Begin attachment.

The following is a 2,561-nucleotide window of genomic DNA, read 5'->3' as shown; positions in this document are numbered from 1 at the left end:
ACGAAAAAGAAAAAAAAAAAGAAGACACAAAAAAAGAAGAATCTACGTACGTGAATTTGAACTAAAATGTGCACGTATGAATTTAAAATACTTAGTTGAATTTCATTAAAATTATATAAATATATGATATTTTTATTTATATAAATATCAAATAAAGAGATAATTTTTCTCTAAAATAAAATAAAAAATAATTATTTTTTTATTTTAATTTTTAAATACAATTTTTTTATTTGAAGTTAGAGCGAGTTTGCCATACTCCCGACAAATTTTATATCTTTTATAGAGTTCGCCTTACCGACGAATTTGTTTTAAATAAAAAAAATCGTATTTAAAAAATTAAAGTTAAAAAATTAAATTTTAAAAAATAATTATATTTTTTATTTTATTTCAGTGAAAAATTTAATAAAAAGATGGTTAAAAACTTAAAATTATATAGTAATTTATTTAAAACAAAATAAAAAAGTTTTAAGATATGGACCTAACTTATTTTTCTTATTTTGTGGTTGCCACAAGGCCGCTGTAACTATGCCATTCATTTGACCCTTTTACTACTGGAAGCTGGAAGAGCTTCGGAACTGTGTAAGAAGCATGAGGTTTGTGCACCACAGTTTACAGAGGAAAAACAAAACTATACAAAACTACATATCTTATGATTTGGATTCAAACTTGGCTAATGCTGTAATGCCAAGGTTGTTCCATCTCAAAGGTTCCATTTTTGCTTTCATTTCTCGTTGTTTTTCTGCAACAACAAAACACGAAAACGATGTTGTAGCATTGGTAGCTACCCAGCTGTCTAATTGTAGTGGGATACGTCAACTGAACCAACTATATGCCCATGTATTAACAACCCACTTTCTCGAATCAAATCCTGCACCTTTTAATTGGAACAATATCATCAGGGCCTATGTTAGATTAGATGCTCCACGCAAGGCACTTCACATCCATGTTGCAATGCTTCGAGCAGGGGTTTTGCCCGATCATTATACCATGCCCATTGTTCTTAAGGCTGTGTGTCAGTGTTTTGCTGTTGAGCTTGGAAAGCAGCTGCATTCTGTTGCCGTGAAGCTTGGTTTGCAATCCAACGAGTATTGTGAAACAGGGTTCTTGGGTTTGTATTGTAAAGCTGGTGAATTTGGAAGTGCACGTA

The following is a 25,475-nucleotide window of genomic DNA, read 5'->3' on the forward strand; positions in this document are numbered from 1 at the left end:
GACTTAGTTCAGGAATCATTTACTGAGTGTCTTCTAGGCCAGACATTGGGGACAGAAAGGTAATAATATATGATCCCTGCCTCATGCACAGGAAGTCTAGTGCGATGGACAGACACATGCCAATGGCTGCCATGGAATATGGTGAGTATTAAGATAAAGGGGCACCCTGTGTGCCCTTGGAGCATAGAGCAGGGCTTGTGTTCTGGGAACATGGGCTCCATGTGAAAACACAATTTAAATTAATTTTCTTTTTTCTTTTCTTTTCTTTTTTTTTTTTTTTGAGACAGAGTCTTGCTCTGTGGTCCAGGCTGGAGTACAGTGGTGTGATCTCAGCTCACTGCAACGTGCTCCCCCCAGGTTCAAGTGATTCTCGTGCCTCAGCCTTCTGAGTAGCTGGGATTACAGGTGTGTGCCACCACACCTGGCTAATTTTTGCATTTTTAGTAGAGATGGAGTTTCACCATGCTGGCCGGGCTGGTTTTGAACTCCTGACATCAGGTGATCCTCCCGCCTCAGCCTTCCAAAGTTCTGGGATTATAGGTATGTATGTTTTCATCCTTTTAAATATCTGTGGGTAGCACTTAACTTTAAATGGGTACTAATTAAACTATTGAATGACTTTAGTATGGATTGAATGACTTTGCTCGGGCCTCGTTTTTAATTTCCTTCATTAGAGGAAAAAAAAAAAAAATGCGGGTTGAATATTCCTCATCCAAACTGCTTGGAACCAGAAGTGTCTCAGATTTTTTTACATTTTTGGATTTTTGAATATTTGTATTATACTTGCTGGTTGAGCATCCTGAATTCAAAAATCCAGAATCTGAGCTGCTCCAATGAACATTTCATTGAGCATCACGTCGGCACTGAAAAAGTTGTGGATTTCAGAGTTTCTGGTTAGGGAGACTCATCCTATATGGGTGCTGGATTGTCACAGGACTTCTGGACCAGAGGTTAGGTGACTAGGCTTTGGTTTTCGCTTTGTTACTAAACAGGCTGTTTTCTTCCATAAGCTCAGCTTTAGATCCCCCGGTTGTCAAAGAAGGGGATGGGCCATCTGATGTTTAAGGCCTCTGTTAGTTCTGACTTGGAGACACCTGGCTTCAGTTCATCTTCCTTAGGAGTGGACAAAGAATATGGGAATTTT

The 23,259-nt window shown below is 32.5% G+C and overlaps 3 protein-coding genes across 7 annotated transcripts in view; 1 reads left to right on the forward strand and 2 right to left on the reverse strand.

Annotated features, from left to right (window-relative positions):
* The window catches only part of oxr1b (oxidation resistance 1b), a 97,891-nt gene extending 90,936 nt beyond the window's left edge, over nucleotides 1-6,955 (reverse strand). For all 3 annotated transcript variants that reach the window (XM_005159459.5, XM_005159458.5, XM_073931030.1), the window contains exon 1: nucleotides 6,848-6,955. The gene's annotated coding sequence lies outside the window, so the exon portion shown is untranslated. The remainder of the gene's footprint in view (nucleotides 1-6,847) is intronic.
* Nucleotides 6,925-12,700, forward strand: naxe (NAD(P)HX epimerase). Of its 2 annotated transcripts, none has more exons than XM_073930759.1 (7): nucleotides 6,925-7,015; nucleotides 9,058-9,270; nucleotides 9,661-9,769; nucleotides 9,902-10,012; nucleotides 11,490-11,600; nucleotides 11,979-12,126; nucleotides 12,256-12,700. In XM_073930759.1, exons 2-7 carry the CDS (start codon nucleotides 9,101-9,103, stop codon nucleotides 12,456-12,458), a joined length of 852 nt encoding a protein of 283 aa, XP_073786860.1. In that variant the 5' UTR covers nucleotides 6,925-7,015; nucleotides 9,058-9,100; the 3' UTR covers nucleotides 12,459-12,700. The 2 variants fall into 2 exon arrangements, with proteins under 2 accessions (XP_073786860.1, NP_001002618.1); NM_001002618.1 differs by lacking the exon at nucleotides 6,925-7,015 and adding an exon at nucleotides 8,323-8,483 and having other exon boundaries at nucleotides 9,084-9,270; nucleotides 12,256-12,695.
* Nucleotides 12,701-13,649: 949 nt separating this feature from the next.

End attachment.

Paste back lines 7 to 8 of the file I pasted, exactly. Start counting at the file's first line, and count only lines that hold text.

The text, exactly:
* The window catches only part of oxr1b (oxidation resistance 1b), a 97,891-nt gene extending 90,936 nt beyond the window's left edge, over nucleotides 1-6,955 (reverse strand). For all 3 annotated transcript variants that reach the window (XM_005159459.5, XM_005159458.5, XM_073931030.1), the window contains exon 1: nucleotides 6,848-6,955. The gene's annotated coding sequence lies outside the window, so the exon portion shown is untranslated. The remainder of the gene's footprint in view (nucleotides 1-6,847) is intronic.
* Nucleotides 6,925-12,700, forward strand: naxe (NAD(P)HX epimerase). Of its 2 annotated transcripts, none has more exons than XM_073930759.1 (7): nucleotides 6,925-7,015; nucleotides 9,058-9,270; nucleotides 9,661-9,769; nucleotides 9,902-10,012; nucleotides 11,490-11,600; nucleotides 11,979-12,126; nucleotides 12,256-12,700. In XM_073930759.1, exons 2-7 carry the CDS (start codon nucleotides 9,101-9,103, stop codon nucleotides 12,456-12,458), a joined length of 852 nt encoding a protein of 283 aa, XP_073786860.1. In that variant the 5' UTR covers nucleotides 6,925-7,015; nucleotides 9,058-9,100; the 3' UTR covers nucleotides 12,459-12,700. The 2 variants fall into 2 exon arrangements, with proteins under 2 accessions (XP_073786860.1, NP_001002618.1); NM_001002618.1 differs by lacking the exon at nucleotides 6,925-7,015 and adding an exon at nucleotides 8,323-8,483 and having other exon boundaries at nucleotides 9,084-9,270; nucleotides 12,256-12,695.